In a way, she couldn’t help but wonder if the label had been planning this all along for more reality show drama. Certainly, their views were great after that episode had aired. People ate that shit up. But Charlie hoped that their product wasn’t quite so contrived as that. She wasn’t here just to amuse people like a dancing monkey — even if their job was, ultimately, to entertain. Whatever the case, the producers told them that today they would be spending the day together, so Charlie had obliged, showing up in her ripped jeans and a pink studded leather jacket. It was a little cold, but hey — punk rockers didn’t complain about the temperature.
They pulled up to the thrift shop they decided to “spontaneously” visit, and Charlie made a show of elbowing Dax a little in the ribs, just playing for the camera, trying to demonstrate that they were all friends and getting along despite Nat’s exit. Inside the store, they went their separate ways for the most part. She wandered off down an aisle, looking at ugly clothes and old furniture; occasionally she turned to show something particularly weird to the camera or to Rosy and Dax, but it wasn’t until Rosario spoke that she actually tuned in to what the others were doing. A t-shirt caught her eye as she walked over, laughing a bit at the kilt that he had in hand. “Hey, it’s in pretty good condition, you should try it on,” she teased, though she was also being semi-serious. A few minutes of goofy thrift shop hijinks would do well for their show.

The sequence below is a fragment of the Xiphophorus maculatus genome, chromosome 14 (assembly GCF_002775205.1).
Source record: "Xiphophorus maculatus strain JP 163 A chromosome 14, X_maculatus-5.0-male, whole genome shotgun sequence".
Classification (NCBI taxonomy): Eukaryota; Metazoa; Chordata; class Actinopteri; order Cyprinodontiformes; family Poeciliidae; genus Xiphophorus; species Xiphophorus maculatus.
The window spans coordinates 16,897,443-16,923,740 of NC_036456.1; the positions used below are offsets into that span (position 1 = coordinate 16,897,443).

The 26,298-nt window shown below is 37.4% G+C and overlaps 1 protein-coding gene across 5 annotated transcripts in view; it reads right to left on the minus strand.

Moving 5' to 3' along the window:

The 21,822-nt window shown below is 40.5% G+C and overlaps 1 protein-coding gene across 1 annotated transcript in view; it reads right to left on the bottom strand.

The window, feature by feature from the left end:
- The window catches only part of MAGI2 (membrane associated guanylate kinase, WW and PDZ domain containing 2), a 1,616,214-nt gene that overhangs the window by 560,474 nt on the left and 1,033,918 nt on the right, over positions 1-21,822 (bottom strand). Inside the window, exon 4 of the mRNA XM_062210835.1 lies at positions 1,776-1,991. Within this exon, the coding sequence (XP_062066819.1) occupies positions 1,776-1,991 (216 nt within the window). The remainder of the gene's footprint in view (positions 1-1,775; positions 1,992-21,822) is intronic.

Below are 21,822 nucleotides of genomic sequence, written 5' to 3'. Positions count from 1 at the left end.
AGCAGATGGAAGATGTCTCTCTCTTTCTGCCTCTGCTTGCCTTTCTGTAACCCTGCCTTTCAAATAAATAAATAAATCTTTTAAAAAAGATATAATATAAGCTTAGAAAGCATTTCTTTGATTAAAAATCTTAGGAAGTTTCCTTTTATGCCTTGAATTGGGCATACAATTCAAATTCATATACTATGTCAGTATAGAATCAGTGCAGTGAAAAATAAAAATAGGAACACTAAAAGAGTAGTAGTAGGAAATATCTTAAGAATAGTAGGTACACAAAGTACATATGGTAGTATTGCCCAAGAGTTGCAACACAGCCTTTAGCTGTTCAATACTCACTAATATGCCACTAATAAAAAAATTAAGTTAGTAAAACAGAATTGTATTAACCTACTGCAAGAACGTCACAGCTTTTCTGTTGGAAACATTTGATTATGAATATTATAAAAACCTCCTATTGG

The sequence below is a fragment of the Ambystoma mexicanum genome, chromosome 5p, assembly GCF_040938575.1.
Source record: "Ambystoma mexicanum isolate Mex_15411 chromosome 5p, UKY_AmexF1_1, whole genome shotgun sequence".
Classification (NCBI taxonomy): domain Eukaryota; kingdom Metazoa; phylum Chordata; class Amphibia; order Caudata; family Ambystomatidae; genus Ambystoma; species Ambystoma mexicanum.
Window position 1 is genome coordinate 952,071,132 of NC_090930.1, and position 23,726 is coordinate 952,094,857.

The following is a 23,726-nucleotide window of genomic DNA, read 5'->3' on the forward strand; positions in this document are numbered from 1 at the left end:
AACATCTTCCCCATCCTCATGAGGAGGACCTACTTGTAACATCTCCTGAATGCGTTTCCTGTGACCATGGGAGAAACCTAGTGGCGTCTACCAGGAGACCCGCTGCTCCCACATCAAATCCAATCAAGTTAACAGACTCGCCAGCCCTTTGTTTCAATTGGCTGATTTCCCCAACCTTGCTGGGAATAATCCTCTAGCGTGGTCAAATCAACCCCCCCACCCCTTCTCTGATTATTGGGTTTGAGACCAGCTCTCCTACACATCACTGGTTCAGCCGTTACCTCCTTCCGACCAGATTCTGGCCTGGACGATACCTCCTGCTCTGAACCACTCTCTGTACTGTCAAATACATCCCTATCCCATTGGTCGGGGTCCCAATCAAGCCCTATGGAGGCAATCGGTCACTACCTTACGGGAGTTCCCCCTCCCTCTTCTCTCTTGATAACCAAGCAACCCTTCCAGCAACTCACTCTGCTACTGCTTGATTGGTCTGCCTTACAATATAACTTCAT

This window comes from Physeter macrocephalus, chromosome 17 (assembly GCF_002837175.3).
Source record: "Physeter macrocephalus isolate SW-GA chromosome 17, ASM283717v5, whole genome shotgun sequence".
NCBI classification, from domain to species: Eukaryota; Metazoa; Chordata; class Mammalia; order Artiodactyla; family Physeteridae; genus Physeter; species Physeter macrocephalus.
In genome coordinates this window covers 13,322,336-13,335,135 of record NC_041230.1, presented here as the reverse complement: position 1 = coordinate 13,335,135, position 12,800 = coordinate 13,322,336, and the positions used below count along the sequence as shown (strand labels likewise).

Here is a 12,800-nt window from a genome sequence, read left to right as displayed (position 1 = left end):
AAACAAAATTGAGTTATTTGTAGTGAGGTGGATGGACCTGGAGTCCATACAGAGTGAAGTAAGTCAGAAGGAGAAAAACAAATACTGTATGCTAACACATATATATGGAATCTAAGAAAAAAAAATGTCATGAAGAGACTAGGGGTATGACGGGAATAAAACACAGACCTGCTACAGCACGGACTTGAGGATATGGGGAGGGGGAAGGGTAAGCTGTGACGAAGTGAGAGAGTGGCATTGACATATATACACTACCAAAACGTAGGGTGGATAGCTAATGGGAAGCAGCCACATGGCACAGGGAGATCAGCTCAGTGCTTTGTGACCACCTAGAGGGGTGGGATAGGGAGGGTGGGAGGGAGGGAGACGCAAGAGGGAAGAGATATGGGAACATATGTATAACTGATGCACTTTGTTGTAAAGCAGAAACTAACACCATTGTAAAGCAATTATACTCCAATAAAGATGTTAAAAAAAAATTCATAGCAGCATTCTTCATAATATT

“Besides, I wish I could say the same for Chinese culture, but this —” she held up the t-shirt, just plain black with large red Chinese characters across the front “— just says xiao long bao.” She rolled her eyes as she waved it at the camera. “Like, the fucking soup dumplings.” Once that was done she tossed it in Daxton’s direction, watching as it draped over his head on landing. “You could probably fit in it, Dax.”